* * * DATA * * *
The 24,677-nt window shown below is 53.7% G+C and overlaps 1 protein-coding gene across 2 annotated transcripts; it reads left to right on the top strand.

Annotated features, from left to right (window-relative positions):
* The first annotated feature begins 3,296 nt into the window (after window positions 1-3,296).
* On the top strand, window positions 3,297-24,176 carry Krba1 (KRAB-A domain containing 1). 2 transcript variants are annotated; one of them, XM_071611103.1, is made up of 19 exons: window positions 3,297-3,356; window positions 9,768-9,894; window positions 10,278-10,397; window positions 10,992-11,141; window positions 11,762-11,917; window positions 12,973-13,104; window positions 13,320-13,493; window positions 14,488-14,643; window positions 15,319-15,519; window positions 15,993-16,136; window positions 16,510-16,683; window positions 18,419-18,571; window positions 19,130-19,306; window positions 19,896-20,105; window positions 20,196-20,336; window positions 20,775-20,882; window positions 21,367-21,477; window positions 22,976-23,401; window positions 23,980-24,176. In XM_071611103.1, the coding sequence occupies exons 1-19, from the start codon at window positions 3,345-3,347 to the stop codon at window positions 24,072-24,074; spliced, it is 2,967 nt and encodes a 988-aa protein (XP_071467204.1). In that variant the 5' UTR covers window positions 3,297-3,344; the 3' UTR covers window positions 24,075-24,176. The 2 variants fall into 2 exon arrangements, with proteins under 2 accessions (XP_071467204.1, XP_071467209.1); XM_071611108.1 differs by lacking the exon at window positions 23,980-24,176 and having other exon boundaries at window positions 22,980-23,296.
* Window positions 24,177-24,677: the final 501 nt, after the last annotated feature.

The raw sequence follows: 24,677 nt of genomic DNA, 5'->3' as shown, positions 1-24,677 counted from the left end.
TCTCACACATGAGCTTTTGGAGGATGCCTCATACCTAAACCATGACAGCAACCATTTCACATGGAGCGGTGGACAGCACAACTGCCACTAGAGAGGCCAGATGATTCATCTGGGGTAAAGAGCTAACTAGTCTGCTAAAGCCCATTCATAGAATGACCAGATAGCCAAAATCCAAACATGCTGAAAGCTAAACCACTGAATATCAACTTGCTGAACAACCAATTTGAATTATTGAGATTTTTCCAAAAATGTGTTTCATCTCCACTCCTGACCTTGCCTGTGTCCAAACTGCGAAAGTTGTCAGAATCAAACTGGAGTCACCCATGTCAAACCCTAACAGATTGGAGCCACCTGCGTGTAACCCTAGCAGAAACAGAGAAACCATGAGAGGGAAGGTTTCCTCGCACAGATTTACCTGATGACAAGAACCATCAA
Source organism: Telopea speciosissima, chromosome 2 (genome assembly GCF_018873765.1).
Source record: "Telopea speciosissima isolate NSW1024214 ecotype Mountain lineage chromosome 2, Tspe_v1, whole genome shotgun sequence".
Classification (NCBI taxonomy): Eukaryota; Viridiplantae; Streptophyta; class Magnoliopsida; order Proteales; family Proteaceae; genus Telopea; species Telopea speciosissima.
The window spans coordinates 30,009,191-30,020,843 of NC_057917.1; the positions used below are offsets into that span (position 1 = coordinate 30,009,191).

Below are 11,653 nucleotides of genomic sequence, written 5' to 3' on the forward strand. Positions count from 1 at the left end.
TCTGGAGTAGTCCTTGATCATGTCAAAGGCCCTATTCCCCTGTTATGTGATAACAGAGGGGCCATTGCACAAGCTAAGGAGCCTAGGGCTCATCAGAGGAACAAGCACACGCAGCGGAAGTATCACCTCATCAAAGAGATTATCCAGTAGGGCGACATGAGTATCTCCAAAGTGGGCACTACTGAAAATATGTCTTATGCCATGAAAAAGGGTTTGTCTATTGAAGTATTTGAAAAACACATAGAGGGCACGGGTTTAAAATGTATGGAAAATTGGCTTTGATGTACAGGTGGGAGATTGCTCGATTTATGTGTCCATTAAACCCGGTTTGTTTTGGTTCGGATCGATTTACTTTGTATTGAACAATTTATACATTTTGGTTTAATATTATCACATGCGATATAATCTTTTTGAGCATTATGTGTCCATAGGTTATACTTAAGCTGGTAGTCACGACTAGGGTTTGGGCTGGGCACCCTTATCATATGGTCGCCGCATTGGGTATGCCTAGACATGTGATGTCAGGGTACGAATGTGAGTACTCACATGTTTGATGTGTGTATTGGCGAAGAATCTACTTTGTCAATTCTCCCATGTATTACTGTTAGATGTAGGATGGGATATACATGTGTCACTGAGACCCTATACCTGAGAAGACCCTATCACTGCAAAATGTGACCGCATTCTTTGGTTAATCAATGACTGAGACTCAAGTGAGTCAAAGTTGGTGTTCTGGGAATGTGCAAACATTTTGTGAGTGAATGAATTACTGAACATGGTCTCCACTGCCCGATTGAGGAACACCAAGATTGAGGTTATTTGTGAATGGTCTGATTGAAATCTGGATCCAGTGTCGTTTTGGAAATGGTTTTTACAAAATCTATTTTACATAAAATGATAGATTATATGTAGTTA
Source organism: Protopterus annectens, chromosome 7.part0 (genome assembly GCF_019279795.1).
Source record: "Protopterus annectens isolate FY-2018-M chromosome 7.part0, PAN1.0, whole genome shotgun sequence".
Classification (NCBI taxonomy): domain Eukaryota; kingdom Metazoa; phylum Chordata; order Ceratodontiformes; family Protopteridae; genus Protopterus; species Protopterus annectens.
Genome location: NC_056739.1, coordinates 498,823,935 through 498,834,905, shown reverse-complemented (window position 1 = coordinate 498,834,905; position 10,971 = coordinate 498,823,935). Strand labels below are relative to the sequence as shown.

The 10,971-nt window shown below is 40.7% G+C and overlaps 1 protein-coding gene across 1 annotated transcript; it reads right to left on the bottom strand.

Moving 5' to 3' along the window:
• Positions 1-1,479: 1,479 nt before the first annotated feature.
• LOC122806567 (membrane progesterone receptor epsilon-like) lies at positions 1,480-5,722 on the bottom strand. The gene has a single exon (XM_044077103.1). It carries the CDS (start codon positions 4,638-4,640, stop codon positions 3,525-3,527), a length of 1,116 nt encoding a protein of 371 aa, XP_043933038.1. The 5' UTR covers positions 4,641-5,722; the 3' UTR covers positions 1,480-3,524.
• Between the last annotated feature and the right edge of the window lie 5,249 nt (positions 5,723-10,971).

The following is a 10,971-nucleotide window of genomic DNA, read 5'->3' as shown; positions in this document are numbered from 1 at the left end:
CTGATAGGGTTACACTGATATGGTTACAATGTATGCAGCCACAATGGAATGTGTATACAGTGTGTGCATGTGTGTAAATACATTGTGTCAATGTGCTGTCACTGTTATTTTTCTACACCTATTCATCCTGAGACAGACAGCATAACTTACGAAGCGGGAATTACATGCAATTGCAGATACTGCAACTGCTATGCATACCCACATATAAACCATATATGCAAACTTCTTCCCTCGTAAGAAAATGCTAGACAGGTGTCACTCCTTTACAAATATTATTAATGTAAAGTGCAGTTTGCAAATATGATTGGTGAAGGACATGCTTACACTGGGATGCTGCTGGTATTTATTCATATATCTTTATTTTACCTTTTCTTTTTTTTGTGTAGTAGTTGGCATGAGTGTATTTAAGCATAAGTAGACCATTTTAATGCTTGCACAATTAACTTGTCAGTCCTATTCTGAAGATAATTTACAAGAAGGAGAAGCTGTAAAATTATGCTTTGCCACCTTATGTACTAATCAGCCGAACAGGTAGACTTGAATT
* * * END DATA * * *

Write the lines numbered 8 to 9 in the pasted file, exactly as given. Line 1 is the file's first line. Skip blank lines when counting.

Source organism: Telopea speciosissima, chromosome 2 (genome assembly GCF_018873765.1).
Source record: "Telopea speciosissima isolate NSW1024214 ecotype Mountain lineage chromosome 2, Tspe_v1, whole genome shotgun sequence".